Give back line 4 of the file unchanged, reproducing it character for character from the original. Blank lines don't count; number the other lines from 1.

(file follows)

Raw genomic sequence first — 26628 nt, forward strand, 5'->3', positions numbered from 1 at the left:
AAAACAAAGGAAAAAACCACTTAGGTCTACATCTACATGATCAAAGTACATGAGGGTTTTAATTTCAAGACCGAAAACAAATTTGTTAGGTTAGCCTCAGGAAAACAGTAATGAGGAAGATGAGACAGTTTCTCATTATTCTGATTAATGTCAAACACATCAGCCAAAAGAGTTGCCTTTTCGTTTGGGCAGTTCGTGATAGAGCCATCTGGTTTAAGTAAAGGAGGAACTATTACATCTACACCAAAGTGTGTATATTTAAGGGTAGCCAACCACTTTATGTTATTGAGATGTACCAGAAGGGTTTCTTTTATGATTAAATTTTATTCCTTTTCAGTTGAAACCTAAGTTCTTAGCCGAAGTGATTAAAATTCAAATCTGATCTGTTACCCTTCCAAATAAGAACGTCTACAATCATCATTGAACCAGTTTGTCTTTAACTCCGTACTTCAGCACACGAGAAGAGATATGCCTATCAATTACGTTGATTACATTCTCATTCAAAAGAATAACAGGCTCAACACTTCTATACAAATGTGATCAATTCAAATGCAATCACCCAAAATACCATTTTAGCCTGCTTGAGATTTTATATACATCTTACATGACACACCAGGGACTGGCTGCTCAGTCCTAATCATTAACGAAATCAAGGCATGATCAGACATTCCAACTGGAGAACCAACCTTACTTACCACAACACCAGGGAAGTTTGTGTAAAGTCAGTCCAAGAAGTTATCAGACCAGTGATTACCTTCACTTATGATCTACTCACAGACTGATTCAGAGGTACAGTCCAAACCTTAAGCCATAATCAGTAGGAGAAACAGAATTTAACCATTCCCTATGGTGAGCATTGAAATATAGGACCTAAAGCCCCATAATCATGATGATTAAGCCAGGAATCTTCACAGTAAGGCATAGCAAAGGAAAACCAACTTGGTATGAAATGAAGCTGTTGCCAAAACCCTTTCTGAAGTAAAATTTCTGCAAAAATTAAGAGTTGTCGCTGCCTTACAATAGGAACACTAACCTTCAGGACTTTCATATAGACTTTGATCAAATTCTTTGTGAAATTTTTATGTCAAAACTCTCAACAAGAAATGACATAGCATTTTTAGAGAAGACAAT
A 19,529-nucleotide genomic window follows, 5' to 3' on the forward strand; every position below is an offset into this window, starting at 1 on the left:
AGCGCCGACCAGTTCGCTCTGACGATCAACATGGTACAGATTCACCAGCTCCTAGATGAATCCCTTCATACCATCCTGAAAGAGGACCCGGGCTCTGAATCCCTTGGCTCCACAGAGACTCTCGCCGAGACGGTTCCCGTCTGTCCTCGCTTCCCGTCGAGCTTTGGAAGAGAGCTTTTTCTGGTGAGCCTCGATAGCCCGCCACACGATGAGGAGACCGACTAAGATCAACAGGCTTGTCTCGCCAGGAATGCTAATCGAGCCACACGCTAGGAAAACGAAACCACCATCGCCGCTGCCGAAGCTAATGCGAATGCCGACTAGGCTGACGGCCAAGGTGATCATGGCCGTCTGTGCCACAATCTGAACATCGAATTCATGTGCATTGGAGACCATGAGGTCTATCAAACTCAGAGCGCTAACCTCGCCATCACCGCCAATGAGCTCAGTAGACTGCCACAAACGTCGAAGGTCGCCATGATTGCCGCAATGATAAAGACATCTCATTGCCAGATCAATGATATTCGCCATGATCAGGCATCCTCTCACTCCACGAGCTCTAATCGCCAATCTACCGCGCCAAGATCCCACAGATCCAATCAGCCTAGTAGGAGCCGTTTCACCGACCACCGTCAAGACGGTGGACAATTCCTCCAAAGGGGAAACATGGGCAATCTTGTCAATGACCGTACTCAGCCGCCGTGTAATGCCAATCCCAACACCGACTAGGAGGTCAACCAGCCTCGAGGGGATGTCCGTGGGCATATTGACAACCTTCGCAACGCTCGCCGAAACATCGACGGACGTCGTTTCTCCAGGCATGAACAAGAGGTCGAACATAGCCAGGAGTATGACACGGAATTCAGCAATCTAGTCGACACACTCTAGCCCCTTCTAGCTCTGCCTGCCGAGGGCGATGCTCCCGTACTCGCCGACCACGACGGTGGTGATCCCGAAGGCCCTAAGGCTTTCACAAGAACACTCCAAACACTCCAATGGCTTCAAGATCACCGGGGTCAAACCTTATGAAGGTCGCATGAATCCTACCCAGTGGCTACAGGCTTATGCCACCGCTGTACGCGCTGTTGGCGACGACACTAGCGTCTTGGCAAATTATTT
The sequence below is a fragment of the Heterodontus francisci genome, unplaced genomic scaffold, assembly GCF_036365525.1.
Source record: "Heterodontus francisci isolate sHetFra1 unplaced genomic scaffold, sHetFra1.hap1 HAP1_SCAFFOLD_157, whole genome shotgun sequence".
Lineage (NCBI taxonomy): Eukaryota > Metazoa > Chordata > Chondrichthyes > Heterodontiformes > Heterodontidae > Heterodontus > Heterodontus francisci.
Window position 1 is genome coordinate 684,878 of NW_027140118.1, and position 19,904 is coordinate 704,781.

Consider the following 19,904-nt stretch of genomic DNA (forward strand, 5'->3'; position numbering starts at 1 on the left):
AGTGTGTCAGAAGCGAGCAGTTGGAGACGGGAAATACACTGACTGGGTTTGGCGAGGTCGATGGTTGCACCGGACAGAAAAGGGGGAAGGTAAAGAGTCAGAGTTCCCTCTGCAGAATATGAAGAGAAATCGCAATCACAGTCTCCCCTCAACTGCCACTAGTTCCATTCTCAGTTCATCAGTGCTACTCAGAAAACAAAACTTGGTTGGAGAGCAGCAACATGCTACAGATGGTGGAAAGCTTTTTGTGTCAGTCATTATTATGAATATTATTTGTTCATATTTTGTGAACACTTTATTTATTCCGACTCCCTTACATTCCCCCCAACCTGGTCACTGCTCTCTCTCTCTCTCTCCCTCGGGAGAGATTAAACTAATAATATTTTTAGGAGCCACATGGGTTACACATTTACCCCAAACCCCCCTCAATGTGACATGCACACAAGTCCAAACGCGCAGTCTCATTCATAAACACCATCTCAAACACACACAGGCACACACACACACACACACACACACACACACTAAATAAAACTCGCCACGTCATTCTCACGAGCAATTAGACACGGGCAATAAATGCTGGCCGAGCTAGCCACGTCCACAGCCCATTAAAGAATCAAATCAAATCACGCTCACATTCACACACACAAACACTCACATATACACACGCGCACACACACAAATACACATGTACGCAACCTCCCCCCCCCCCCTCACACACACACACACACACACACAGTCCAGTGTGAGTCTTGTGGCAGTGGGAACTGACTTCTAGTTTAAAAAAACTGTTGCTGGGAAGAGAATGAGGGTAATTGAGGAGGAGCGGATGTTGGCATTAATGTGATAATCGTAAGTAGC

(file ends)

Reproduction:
AGCGCCGACCAGTTCGCTCTGACGATCAACATGGTACAGATTCACCAGCTCCTAGATGAATCCCTTCATACCATCCTGAAAGAGGACCCGGGCTCTGAATCCCTTGGCTCCACAGAGACTCTCGCCGAGACGGTTCCCGTCTGTCCTCGCTTCCCGTCGAGCTTTGGAAGAGAGCTTTTTCTGGTGAGCCTCGATAGCCCGCCACACGATGAGGAGACCGACTAAGATCAACAGGCTTGTCTCGCCAGGAATGCTAATCGAGCCACACGCTAGGAAAACGAAACCACCATCGCCGCTGCCGAAGCTAATGCGAATGCCGACTAGGCTGACGGCCAAGGTGATCATGGCCGTCTGTGCCACAATCTGAACATCGAATTCATGTGCATTGGAGACCATGAGGTCTATCAAACTCAGAGCGCTAACCTCGCCATCACCGCCAATGAGCTCAGTAGACTGCCACAAACGTCGAAGGTCGCCATGATTGCCGCAATGATAAAGACATCTCATTGCCAGATCAATGATATTCGCCATGATCAGGCATCCTCTCACTCCACGAGCTCTAATCGCCAATCTACCGCGCCAAGATCCCACAGATCCAATCAGCCTAGTAGGAGCCGTTTCACCGACCACCGTCAAGACGGTGGACAATTCCTCCAAAGGGGAAACATGGGCAATCTTGTCAATGACCGTACTCAGCCGCCGTGTAATGCCAATCCCAACACCGACTAGGAGGTCAACCAGCCTCGAGGGGATGTCCGTGGGCATATTGACAACCTTCGCAACGCTCGCCGAAACATCGACGGACGTCGTTTCTCCAGGCATGAACAAGAGGTCGAACATAGCCAGGAGTATGACACGGAATTCAGCAATCTAGTCGACACACTCTAGCCCCTTCTAGCTCTGCCTGCCGAGGGCGATGCTCCCGTACTCGCCGACCACGACGGTGGTGATCCCGAAGGCCCTAAGGCTTTCACAAGAACACTCCAAACACTCCAATGGCTTCAAGATCACCGGGGTCAAACCTTATGAAGGTCGCATGAATCCTACCCAGTGGCTACAGGCTTATGCCACCGCTGTACGCGCTGTTGGCGACGACACTAGCGTCTTGGCAAATTATTT